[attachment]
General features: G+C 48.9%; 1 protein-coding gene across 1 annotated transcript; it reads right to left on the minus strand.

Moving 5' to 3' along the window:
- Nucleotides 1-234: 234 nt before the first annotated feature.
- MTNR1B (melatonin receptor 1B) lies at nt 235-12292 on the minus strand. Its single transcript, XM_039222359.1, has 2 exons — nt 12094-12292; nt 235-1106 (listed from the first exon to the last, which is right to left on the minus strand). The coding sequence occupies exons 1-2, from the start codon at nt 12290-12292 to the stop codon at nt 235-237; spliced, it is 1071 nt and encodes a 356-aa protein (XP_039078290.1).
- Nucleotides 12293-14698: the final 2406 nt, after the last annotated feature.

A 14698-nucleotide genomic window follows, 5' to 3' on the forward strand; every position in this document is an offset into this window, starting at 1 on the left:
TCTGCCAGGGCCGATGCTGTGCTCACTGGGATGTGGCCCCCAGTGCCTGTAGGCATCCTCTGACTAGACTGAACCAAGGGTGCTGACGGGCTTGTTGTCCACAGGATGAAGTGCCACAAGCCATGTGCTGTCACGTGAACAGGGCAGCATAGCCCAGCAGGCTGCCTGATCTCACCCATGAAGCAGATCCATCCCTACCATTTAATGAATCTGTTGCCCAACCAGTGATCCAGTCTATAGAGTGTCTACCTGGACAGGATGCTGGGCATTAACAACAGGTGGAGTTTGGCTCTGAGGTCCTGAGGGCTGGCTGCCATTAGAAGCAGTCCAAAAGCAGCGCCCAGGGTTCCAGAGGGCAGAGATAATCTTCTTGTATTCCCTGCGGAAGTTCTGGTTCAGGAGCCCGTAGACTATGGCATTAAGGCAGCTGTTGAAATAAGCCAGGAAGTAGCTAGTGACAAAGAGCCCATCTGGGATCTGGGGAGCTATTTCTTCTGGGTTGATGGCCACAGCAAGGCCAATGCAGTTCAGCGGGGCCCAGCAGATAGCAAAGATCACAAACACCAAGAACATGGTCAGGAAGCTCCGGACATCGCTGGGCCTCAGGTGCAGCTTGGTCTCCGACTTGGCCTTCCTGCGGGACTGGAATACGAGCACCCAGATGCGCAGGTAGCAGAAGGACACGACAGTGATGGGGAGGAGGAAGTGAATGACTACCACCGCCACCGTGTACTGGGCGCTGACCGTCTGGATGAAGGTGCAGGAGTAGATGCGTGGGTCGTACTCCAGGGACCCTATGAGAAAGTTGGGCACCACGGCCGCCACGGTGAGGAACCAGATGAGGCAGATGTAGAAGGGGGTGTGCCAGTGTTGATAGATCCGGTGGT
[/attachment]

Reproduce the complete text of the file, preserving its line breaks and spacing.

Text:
General features: G+C 48.9%; 1 protein-coding gene across 1 annotated transcript; it reads right to left on the minus strand.

Moving 5' to 3' along the window:
- Nucleotides 1-234: 234 nt before the first annotated feature.
- MTNR1B (melatonin receptor 1B) lies at nt 235-12292 on the minus strand. Its single transcript, XM_039222359.1, has 2 exons — nt 12094-12292; nt 235-1106 (listed from the first exon to the last, which is right to left on the minus strand). The coding sequence occupies exons 1-2, from the start codon at nt 12290-12292 to the stop codon at nt 235-237; spliced, it is 1071 nt and encodes a 356-aa protein (XP_039078290.1).
- Nucleotides 12293-14698: the final 2406 nt, after the last annotated feature.

A 14698-nucleotide genomic window follows, 5' to 3' on the forward strand; every position in this document is an offset into this window, starting at 1 on the left:
TCTGCCAGGGCCGATGCTGTGCTCACTGGGATGTGGCCCCCAGTGCCTGTAGGCATCCTCTGACTAGACTGAACCAAGGGTGCTGACGGGCTTGTTGTCCACAGGATGAAGTGCCACAAGCCATGTGCTGTCACGTGAACAGGGCAGCATAGCCCAGCAGGCTGCCTGATCTCACCCATGAAGCAGATCCATCCCTACCATTTAATGAATCTGTTGCCCAACCAGTGATCCAGTCTATAGAGTGTCTACCTGGACAGGATGCTGGGCATTAACAACAGGTGGAGTTTGGCTCTGAGGTCCTGAGGGCTGGCTGCCATTAGAAGCAGTCCAAAAGCAGCGCCCAGGGTTCCAGAGGGCAGAGATAATCTTCTTGTATTCCCTGCGGAAGTTCTGGTTCAGGAGCCCGTAGACTATGGCATTAAGGCAGCTGTTGAAATAAGCCAGGAAGTAGCTAGTGACAAAGAGCCCATCTGGGATCTGGGGAGCTATTTCTTCTGGGTTGATGGCCACAGCAAGGCCAATGCAGTTCAGCGGGGCCCAGCAGATAGCAAAGATCACAAACACCAAGAACATGGTCAGGAAGCTCCGGACATCGCTGGGCCTCAGGTGCAGCTTGGTCTCCGACTTGGCCTTCCTGCGGGACTGGAATACGAGCACCCAGATGCGCAGGTAGCAGAAGGACACGACAGTGATGGGGAGGAGGAAGTGAATGACTACCACCGCCACCGTGTACTGGGCGCTGACCGTCTGGATGAAGGTGCAGGAGTAGATGCGTGGGTCGTACTCCAGGGACCCTATGAGAAAGTTGGGCACCACGGCCGCCACGGTGAGGAACCAGATGAGGCAGATGTAGAAGGGGGTGTGCCAGTGTTGATAGATCCGGTGGT